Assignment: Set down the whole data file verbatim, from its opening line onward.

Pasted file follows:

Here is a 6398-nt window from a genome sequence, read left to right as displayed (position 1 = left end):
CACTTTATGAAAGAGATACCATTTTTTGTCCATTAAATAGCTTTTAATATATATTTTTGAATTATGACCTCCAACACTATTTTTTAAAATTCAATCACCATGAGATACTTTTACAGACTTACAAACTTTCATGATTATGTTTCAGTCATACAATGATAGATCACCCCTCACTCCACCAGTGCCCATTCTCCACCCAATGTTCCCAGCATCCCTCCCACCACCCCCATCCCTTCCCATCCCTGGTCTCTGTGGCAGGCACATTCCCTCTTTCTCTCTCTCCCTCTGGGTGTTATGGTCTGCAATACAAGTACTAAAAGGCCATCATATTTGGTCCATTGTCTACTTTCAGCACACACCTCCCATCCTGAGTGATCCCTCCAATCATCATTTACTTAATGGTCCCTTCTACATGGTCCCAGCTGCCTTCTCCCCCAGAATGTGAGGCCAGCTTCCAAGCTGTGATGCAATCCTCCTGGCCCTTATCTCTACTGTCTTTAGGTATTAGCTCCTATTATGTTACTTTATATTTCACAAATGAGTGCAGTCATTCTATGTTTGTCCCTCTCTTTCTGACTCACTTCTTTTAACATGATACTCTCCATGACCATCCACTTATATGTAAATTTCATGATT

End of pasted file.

Here is a 6398-nt window from a genome sequence, read left to right as displayed (position 1 = left end):
CACTTTATGAAAGAGATACCATTTTTTGTCCATTAAATAGCTTTTAATATATATTTTTGAATTATGACCTCCAACACTATTTTTTAAAATTCAATCACCATGAGATACTTTTACAGACTTACAAACTTTCATGATTATGTTTCAGTCATACAATGATAGATCACCCCTCACTCCACCAGTGCCCATTCTCCACCCAATGTTCCCAGCATCCCTCCCACCACCCCCATCCCTTCCCATCCCTGGTCTCTGTGGCAGGCACATTCCCTCTTTCTCTCTCTCCCTCTGGGTGTTATGGTCTGCAATACAAGTACTAAAAGGCCATCATATTTGGTCCATTGTCTACTTTCAGCACACACCTCCCATCCTGAGTGATCCCTCCAATCATCATTTACTTAATGGTCCCTTCTACATGGTCCCAGCTGCCTTCTCCCCCAGAATGTGAGGCCAGCTTCCAAGCTGTGATGCAATCCTCCTGGCCCTTATCTCTACTGTCTTTAGGTATTAGCTCCTATTATGTTACTTTATATTTCACAAATGAGTGCAGTCATTCTATGTTTGTCCCTCTCTTTCTGACTCACTTCTTTTAACATGATACTCTCCATGACCATCCACTTATATGTAAATTTCATGATT